Access for Minorities to Physics Education & Research Excellence (AMPERE)
W Ngwa1*, (1) Brigham & Woman's Hospital, Dana Farber Cancer Insititute and Harvard Medical School, Boston, University of Massachusetts at Lowell, MAMO-F-134-4 Monday 4:30PM - 6:00PM Room: 134
Purpose: The low performance and number of minorities in physics is now well documented. On interviewing minority students to find out if they could identify any obstacles, the African American Students shared that an invisible obstacle was the choice they had to often make either to go to school and lose their friends or keep them and not go to school. This presentation highlights the approach I have since employed to enhance performance/training of minorities in Physics, and how I am applying the lessons learned in enhancing Medical Physics learning at my current institution.
Methods: The Access/Alliance for Minorities to Physics Education & Research Excellence (AMPERE) program was created to provide a Physics community/network for the Minority students for peer interaction where they served as friends to each other and challenged and encouraged each other to perform well in physics. I served as faculty mentor with an extra weekly tutoring session. Their performance levels before and after instituting the AMPERE program was compared. Later I applied the community model in the teaching of Radiation Therapy Physics, by creating a discussion forum online on Blackboard Learn. A survey was then conducted to compare satisfaction levels against students who took the course the previous semester without the Blackboard community.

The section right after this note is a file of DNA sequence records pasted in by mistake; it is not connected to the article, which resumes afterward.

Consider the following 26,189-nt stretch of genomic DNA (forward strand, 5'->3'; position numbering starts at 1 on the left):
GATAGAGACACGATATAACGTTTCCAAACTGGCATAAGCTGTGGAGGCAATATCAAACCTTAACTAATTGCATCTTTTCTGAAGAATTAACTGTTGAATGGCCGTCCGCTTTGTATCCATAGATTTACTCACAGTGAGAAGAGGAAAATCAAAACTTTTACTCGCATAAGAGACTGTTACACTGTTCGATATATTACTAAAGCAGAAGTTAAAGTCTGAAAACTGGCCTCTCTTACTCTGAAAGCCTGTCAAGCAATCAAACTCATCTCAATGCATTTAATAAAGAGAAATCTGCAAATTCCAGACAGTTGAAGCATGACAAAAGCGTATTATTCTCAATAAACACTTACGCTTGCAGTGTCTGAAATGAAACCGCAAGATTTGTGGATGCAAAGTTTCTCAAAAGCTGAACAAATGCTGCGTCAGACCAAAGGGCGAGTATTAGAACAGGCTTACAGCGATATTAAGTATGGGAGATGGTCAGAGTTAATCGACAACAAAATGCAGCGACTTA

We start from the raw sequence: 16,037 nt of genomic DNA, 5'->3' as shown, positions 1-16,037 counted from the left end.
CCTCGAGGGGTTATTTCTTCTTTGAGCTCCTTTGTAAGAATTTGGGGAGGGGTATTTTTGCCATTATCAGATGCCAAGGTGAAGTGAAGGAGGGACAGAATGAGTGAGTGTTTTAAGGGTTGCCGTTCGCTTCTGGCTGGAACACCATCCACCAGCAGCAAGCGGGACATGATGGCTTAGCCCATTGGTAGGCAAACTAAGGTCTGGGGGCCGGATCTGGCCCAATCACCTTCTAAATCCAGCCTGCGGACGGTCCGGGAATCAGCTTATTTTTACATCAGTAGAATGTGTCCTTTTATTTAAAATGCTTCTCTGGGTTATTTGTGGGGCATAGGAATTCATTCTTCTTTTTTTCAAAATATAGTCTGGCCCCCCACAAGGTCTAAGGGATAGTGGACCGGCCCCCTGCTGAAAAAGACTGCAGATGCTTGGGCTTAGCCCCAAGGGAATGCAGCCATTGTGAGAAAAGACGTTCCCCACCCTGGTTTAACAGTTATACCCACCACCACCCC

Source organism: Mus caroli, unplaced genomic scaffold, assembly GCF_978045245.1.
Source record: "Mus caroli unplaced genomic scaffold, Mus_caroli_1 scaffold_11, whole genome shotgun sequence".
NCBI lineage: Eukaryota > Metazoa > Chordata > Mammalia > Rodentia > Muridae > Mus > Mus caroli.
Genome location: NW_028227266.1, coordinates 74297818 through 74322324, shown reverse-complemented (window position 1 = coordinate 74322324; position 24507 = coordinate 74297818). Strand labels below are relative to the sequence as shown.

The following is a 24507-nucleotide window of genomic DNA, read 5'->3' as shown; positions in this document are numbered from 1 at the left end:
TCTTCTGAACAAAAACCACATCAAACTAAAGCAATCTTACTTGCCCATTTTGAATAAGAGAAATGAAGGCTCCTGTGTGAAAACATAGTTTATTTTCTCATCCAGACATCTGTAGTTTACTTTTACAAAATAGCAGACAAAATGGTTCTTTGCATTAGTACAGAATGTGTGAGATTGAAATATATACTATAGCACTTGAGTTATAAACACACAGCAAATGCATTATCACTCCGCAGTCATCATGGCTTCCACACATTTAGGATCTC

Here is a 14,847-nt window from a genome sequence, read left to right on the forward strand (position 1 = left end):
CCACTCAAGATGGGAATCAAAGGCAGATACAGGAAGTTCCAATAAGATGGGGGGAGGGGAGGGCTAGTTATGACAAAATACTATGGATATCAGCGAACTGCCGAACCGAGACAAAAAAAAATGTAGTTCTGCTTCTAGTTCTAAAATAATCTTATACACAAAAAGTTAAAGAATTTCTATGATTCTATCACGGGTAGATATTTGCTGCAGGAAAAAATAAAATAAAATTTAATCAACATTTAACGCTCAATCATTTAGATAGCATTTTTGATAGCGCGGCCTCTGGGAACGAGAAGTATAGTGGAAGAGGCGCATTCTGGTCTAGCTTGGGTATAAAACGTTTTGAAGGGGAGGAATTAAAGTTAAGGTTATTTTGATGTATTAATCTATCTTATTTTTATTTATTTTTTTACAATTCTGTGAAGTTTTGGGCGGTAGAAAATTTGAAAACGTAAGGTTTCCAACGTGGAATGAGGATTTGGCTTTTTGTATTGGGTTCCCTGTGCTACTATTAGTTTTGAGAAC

Results: A major increase in performance over 30% was observed for the AMPERE students. Initial results also provide anecdotal evidence that Medical Physics students had a better learning experience when participating on the online version of AMPERE
Conclusion: Creating a community for peer interaction as with the AMPERE program or online could enhance Medical Physics learning. The results motivate a cross-institutional study (larger population) as well as possible extension of this to the IAEA VUCCNET online program for training Medical Physicists in developing countries